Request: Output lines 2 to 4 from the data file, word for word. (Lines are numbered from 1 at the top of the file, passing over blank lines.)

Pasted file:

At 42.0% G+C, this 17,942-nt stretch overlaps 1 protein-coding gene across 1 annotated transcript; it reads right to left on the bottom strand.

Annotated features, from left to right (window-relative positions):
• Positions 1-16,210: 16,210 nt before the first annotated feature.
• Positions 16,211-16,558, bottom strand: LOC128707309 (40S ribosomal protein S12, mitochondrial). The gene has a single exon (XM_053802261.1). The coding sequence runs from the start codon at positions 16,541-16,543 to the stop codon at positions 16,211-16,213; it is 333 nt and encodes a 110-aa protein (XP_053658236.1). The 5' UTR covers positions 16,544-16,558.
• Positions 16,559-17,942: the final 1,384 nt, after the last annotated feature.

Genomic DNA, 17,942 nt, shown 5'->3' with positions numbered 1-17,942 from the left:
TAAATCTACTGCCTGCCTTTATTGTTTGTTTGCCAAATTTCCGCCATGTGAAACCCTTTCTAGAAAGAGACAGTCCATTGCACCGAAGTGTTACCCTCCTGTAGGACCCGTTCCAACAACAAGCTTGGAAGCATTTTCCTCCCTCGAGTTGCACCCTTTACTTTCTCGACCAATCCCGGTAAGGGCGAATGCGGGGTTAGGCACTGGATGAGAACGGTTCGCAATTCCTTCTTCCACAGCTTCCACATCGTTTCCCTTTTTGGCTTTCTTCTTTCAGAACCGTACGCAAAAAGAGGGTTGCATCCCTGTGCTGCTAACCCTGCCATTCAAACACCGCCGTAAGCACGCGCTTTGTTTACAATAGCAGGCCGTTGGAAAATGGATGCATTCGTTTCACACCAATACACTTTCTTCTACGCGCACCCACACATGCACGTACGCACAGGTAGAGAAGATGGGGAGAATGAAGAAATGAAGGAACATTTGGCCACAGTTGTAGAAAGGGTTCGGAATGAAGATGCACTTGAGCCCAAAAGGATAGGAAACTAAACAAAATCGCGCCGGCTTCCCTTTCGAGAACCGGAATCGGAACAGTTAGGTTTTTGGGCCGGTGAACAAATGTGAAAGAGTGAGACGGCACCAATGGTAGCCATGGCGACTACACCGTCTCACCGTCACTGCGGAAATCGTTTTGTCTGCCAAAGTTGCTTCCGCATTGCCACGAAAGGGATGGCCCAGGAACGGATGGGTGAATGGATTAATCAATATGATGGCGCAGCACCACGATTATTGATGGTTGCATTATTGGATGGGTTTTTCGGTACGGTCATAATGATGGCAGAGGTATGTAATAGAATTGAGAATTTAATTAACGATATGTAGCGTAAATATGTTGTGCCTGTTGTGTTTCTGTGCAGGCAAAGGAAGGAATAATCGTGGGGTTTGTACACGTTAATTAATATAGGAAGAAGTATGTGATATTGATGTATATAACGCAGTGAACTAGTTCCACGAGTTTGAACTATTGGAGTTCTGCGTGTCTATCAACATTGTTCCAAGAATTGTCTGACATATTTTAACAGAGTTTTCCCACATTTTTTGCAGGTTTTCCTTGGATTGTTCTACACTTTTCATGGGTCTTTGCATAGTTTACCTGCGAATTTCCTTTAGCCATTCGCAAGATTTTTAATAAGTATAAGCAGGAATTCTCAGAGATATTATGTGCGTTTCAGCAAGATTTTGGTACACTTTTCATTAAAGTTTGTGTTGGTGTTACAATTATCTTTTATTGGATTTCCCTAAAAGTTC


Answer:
Annotated features, from left to right (window-relative positions):
• Positions 1-16,210: 16,210 nt before the first annotated feature.
• Positions 16,211-16,558, bottom strand: LOC128707309 (40S ribosomal protein S12, mitochondrial). The gene has a single exon (XM_053802261.1). The coding sequence runs from the start codon at positions 16,541-16,543 to the stop codon at positions 16,211-16,213; it is 333 nt and encodes a 110-aa protein (XP_053658236.1). The 5' UTR covers positions 16,544-16,558.